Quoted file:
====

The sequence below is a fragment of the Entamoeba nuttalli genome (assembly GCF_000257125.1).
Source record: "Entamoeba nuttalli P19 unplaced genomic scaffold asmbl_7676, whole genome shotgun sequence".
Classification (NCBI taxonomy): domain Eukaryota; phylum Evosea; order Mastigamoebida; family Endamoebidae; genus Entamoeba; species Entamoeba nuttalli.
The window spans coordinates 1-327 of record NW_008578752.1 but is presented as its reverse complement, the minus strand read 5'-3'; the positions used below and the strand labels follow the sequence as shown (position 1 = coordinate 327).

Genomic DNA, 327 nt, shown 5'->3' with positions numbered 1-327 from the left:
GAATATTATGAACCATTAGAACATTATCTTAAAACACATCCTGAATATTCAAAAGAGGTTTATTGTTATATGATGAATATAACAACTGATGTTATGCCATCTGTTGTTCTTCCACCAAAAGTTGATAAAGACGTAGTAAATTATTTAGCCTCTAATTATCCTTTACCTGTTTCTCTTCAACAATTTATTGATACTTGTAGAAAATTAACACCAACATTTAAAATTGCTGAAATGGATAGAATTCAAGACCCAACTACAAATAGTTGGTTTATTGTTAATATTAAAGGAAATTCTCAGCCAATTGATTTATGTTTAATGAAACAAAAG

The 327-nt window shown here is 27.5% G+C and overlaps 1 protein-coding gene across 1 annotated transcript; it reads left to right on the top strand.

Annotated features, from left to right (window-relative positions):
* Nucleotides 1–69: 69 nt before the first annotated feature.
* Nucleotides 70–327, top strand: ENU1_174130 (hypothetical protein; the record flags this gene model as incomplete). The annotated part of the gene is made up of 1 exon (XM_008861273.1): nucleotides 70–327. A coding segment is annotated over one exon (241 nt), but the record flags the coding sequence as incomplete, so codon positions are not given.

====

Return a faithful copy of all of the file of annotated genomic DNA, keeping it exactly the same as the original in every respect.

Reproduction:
The sequence below is a fragment of the Entamoeba nuttalli genome (assembly GCF_000257125.1).
Source record: "Entamoeba nuttalli P19 unplaced genomic scaffold asmbl_7676, whole genome shotgun sequence".
Classification (NCBI taxonomy): domain Eukaryota; phylum Evosea; order Mastigamoebida; family Endamoebidae; genus Entamoeba; species Entamoeba nuttalli.
The window spans coordinates 1-327 of record NW_008578752.1 but is presented as its reverse complement, the minus strand read 5'-3'; the positions used below and the strand labels follow the sequence as shown (position 1 = coordinate 327).

Genomic DNA, 327 nt, shown 5'->3' with positions numbered 1-327 from the left:
GAATATTATGAACCATTAGAACATTATCTTAAAACACATCCTGAATATTCAAAAGAGGTTTATTGTTATATGATGAATATAACAACTGATGTTATGCCATCTGTTGTTCTTCCACCAAAAGTTGATAAAGACGTAGTAAATTATTTAGCCTCTAATTATCCTTTACCTGTTTCTCTTCAACAATTTATTGATACTTGTAGAAAATTAACACCAACATTTAAAATTGCTGAAATGGATAGAATTCAAGACCCAACTACAAATAGTTGGTTTATTGTTAATATTAAAGGAAATTCTCAGCCAATTGATTTATGTTTAATGAAACAAAAG

The 327-nt window shown here is 27.5% G+C and overlaps 1 protein-coding gene across 1 annotated transcript; it reads left to right on the top strand.

Annotated features, from left to right (window-relative positions):
* Nucleotides 1–69: 69 nt before the first annotated feature.
* Nucleotides 70–327, top strand: ENU1_174130 (hypothetical protein; the record flags this gene model as incomplete). The annotated part of the gene is made up of 1 exon (XM_008861273.1): nucleotides 70–327. A coding segment is annotated over one exon (241 nt), but the record flags the coding sequence as incomplete, so codon positions are not given.